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Steaming Frozen Shrimp: Thaw First or Cook from Frozen?

I never plan ahead enough to defrost in the fridge. The choices are to thaw under running water, or steam from frozen. Which tastes better, in your experience?

Bonus question: For thawing under running water, is it better to put them in a ziploc and remove the air, or just throw them directly in the bowl? I'm concerned about water-logging the shrimp and washing out some flavor, but I also don't want it to take forever. Can I speed it up with warm or luke-warm water, if I cook them immediately after?

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  1. The shrimp need to be cleaned before you cook them, and that can't be done frozen. Defrosting shrimp doesn't take forever and they don't get water-logged in my experience. Place the shrimp in a bowl, fill it with cold water, and they should be defrosted within 20 to 25 minutes, ready to be rinsed, dried and cooked. Don't use warm water and don't cook them frozen, please. And, I never thaw shrimp in the refrigerator, always in a bowl of cold water in the sink. The process is very quick.

    4 Replies
    1. re: janniecooks

      I think they should be cooked in shell, less shrinkage by far. You can always shell and devein later.

      1. re: robt5265

        For many applications yes shrimp is better when cooked in the shell, but not always. And while I didn't address removing the shell in my reply; when I used the phrase "need to be cleaned" I intended it to mean "need to be deveined and rinsed", not necessarily to mean to remove the shell. Even if the shell remains for cooking, the shrimp should be deveined first if possible. Small shrimp don't necessarily get deveined, but the sizes typically used for cocktails and for cooking ought to.

        1. re: janniecooks

          Thanks so much for this thread, this is just what I needed :) Filtered water is sufficient for cleaning them right? Thank you!

          1. re: CorrinaRachel

            I just use tap water - city water. Depending on the quality of water where you live, you may wish to use filtered water, but in most developed countries, I think tap water is safe to use.

    2. I would thaw them in a bowl of cool, salted water with a bit of sugar in it. This acts as a brine and will make your shrimp taste fresher. Just don't go too long - 20 mins or so should be enough to thaw and brine them. It goes faster if you agitate the water, too.

      4 Replies
      1. re: biondanonima

        Thanks so much for this tip! I have never liked any frozen shrimp (but keep buying it anyway because it's cheaper and easier to get here). I will try the sugar brine trick for our Christmas shrimp. I am sure the people and the high-maintenance orange cat will like it a lot better!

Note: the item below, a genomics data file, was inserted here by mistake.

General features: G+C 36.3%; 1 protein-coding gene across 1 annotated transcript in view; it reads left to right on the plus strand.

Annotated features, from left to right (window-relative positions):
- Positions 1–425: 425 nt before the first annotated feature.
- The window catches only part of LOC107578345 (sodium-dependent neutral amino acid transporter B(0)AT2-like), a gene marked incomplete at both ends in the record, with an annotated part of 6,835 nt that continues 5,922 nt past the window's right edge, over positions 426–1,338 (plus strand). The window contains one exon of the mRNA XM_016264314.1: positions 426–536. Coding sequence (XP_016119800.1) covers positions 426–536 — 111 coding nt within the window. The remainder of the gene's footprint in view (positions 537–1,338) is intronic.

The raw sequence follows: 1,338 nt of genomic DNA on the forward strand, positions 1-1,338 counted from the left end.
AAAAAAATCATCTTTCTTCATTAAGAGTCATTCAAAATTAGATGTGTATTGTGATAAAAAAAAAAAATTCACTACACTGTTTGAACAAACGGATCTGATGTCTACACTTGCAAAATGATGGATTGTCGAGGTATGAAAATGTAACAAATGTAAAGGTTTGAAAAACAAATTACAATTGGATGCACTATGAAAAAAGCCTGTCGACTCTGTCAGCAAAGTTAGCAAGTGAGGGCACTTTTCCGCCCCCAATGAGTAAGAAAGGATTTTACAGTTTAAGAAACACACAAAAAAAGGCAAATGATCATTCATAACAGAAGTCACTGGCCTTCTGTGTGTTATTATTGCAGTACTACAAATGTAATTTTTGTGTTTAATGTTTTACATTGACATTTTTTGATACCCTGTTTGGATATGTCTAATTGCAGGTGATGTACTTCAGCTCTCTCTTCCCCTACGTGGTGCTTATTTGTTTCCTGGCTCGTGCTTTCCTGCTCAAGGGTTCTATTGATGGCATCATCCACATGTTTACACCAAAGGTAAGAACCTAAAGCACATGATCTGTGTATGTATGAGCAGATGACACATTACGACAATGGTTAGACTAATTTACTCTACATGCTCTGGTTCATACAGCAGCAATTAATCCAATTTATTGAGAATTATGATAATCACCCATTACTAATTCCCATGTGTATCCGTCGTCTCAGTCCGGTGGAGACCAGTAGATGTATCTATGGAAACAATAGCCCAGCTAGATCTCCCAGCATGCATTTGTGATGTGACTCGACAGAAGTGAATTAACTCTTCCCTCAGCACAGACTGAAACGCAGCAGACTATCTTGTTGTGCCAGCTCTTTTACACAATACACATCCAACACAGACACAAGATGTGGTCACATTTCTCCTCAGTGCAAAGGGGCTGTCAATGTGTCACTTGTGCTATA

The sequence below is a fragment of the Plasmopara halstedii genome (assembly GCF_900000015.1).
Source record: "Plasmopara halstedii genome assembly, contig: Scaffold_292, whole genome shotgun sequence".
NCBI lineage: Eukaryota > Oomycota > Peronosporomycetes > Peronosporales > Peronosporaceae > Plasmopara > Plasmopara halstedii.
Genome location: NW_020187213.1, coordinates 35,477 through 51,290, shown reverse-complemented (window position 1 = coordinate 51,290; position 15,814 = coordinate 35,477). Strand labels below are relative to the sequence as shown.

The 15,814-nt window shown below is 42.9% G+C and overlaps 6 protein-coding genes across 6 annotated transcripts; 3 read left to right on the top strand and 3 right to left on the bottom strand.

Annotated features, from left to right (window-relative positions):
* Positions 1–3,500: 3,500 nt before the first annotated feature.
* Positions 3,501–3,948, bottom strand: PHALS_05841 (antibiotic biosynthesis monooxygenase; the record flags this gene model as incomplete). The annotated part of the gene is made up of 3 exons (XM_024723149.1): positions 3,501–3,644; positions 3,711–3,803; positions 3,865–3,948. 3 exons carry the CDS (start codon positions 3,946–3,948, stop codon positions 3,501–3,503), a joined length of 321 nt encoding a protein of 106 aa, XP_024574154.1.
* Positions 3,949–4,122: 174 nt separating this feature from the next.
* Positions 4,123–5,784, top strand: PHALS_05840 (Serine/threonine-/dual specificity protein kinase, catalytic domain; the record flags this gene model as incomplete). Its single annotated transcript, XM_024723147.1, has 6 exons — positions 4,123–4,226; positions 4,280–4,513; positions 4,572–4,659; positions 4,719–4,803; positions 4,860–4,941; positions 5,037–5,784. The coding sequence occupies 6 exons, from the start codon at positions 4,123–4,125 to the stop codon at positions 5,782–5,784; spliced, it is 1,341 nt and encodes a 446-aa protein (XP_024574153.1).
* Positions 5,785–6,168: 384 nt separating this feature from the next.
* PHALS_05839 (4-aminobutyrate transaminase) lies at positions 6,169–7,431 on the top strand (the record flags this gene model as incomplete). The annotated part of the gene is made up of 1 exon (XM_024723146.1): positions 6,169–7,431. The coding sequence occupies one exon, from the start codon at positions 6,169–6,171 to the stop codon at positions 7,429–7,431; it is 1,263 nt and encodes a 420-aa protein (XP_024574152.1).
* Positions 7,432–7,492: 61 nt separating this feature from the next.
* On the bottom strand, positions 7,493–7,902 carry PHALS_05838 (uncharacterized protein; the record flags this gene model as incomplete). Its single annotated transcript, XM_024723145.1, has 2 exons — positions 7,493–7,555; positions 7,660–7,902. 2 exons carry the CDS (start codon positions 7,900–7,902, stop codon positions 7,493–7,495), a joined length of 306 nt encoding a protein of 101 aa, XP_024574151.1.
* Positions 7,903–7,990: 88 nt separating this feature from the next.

1. re: Isolda

          A light salt brine is a more general trick to help resuscitate some freshness: e.g. you can do it with chicken that is a day or so past its "prime."

          1. re: Isolda

            A salt bind will bring back the snap or crunch that fresh shrimp should have.
            I try not to buy Indo shrimp but when I did this really helped with texture

          2. re: biondanonima

            Can you do this for fresh shrimp still in the shell? Great tip, thanks so much!

          3. Have found that unless you have a huge block of just about anything frozen, you can thaw it in about 20-30 minutes in room temp water. When shrimp are at a really good price, I'll buy a pound or 2. Then I freeze in as close to a single layer as possible and vac seal. Same with boneless/skinless chicken breasts... will repackage (1-2 per) and vac seal. In vac sealed bag, ready to cook in no time.

            1. If you are buying IQF shrimp in a bag, they are already waterlogged because they were pumped with a water based solution which is why they shrink like a new cotton shirt and little in the way of shrimp flavor.

              If you really love the strong shrimp flavor I would recommend spending a couple extra dollars per lb and get wild caught white or brown shrimp. Both Gulf or Pacific Mexican are great.

              Steaming brings to mind shrimp cocktail or seasoned pick and peel. The common consensus seems to be cooking with the shell on preserves moisture and flavor. I buy wild shrimp in a 5lb block, thaw a section under cold water and then let the individual shrimp thaw in the water. I then slit the shell up the back toward the tail with the tip of a razor sharp chefs knife. I then remove the vein and steam shell on. IMMEDIATELY after steaming, they go in an ice bath to stop the cooking. Same procedure if I am boiling them.

              1 Reply
              1. re: Tom34

                Thank you Tom, this is very helpful!